There are many bird egg stories in my garden. The incubation seems like a delicate situation for birds.

In the summer of 2018 when we came home from a trip, I found a nest hanging on the Date Palm branches with an abandoned egg. There were three different sizes of nests on the ground and one broken egg. My neighbor said there was windstorm while we were gone and caused the disasters for the birds’ motherhood.

The House Finches built a nest on the top layer of the trellis in my front porch in 2015. The three eggs disappeared after several days. I was sad and went online to ask an expert of what happened to the eggs. The answer was it happened all the time because animals could climb up to steal the eggs. I took a while to get over with the sadness.

A pair of House Finches rebuilt the nest in the same location in 2016. The female bird laid three eggs and hatched four birds. I watched and took photos during the entire incubation and hatching period. The female bird would fly away if I came close to the nest. I tried to be slow when walking in front of the nest until the babies were hatched, matured and flown away.

 

 

Similar stories happened to the Mourning Doves. In 2016, a female dove found a location in a tree and sat there. The male dove brought twigs to build a nest around her. She laid eggs but came down from the tree after a few days. The female dove was sitting on the grass, motionless for an hour as if she was mourning for the loss. The male dove was standing a couple feet away, also in a still position. He only adjusted his head when she stood up. I was hiding under the patio table watching and taking photos. I didn’t know what happened to the eggs.

Then the Mourning Doves built a nest under our eaves and laid two eggs in 2017. Male and female doves took turns to incubate the eggs. When the babies were hatched, they watched them close by until the babies flew away.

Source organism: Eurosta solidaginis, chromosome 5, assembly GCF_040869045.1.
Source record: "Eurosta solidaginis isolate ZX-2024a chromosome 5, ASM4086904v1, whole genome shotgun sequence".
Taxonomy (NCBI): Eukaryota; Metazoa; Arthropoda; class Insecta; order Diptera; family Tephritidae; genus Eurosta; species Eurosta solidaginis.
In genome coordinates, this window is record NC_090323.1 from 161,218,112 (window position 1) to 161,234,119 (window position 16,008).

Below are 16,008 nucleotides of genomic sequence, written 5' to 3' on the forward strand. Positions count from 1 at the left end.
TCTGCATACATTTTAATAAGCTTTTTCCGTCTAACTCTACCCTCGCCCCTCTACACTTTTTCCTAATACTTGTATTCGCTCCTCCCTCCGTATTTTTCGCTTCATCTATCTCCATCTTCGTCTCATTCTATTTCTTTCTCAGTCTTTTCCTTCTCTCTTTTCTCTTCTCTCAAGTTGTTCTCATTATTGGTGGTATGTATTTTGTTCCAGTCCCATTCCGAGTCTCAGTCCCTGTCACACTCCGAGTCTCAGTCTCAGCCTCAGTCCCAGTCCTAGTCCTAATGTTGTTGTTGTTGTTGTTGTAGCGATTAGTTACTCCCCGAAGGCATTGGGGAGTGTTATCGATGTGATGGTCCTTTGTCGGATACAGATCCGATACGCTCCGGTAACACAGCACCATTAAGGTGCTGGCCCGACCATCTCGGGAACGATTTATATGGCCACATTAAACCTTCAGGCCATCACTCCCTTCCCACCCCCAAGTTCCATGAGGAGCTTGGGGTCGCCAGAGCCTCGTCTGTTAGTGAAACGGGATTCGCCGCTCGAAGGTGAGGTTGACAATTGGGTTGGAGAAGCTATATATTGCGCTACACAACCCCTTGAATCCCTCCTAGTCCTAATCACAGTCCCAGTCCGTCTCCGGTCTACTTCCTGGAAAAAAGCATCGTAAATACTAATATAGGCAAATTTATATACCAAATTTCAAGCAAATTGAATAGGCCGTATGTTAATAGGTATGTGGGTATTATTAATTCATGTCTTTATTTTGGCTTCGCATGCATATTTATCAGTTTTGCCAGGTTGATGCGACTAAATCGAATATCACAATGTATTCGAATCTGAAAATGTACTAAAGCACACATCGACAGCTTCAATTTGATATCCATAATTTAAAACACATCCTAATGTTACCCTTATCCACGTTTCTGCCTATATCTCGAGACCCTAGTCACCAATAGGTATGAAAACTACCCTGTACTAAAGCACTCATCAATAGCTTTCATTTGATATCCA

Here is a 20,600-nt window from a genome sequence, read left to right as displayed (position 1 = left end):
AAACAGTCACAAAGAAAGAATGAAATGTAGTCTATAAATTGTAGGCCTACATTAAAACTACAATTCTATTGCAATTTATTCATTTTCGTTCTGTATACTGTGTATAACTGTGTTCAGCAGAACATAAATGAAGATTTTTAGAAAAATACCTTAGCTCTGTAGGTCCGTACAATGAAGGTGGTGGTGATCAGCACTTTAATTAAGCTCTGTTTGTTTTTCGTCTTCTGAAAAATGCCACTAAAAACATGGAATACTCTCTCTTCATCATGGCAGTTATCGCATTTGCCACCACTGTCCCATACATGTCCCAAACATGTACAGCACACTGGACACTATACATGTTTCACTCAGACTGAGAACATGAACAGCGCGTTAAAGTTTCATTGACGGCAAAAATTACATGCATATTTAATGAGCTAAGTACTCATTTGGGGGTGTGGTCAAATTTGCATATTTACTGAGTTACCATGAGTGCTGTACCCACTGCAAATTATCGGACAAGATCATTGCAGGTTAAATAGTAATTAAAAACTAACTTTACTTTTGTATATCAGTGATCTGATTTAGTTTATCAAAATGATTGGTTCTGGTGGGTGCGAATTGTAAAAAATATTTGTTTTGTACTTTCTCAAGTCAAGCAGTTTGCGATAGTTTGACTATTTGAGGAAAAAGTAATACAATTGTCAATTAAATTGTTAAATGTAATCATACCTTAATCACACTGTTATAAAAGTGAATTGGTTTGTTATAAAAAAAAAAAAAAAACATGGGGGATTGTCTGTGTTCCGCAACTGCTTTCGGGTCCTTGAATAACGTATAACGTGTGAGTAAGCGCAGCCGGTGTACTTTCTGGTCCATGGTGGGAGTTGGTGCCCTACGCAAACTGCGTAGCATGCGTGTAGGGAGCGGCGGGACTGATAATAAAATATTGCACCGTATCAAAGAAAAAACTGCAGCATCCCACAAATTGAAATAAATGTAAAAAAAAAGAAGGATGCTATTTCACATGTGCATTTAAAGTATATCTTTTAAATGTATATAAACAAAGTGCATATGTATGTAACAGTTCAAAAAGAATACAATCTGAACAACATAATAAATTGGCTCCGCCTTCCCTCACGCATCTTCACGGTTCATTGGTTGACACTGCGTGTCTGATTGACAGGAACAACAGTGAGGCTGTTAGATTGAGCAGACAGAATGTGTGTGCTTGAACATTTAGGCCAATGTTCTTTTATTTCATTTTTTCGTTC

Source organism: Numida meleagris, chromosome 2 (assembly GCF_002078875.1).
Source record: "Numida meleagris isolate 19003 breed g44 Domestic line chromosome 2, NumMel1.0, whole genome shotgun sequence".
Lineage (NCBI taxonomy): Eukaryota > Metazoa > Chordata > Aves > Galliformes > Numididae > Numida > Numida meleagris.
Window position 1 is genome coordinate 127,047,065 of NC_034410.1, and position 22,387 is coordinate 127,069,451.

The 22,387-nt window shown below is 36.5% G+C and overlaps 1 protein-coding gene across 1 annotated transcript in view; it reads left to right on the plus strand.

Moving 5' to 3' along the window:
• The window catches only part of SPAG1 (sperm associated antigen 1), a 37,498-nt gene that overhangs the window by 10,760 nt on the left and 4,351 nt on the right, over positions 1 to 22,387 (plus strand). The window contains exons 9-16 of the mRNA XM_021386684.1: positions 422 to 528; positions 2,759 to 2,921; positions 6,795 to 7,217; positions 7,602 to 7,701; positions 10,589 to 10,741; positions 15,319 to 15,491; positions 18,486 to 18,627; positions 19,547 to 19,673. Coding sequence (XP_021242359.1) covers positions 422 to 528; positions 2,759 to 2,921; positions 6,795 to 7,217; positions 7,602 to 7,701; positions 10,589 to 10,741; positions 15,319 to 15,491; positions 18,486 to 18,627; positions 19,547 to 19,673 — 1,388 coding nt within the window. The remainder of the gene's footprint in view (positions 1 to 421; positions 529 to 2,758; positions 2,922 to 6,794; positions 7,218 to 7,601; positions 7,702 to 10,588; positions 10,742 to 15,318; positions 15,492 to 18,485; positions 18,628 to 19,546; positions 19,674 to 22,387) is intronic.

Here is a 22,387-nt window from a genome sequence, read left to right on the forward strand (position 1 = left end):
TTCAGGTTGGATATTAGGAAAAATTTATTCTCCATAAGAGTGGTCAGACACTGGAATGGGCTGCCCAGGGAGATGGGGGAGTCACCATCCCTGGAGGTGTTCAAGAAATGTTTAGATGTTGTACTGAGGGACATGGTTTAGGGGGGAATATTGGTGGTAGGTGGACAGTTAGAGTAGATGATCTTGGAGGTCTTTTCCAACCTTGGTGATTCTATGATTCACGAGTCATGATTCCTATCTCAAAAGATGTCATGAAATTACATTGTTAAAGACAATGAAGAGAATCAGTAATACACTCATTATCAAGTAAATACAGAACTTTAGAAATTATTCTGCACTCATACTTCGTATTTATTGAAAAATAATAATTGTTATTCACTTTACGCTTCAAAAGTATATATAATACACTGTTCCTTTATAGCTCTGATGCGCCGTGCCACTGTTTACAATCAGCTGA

When I found three nests on the ground in the summer of 2018 after a windstorm, I saved a better shaped one. I placed it on the top layer of the trellis, supported it with chicken wire, hoping some birds might use it. I didn’t look at the nest a just a few days. On May 9 this year, I found a mourning dove occupied the nest. It looked like they built a nest with twigs on top of the existing nest.  I only saw one dove there and I worried that she might be hungry. I put some bird seeds on the ground a few feet from the trellis. At first, she didn’t seem to come down to eat. The last few days, she came down briefly to eat.

 

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May 2019

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May 2019

I did a research today and found out that, the male and female doves look alike. The male may incubate during daytime and the female does it at night. It takes 14-15 days for incubation and the young will leave the nest in 12-14 days.

I hope that the doves will be successful in hatching their babies this year.

 

Lens-Artists Weekly Photo Challenge #46 – Delicate

 

 

 

Cee’s Fun Foto Challenge: Feathers

This week the topic is  Feathers.

Feel free to use your photo archives and see what photos you have that fits the current week’s challenge, or even better yet grab you camera and take a new photo!  ENJOY and have FUN. – Cee’s Fun Foto Challenge

 

I had seen peacocks in a zoo but hadn’t seen them up close roaming freely until my trip to Los Angeles County Arboretum & Botanic Garden in Arcadia. The local historian traced back to a few peacocks Elias J. Baldwin picked up on a trip to India around 1880. He brought them back to his 8,000 acres of land then known as Rancho Santa Anita in Los Angeles.

After Baldwin’s death in 1909 at age 81, his daughter Anita sold off parcels of the ranch. In 1947, the state and the County of Los Angeles jointly purchased 111 acres to create an arboretum around the heart of the old ranch. Later the county purchased additional parcels, bringing the Arboretum’s total acreage to today’s 127.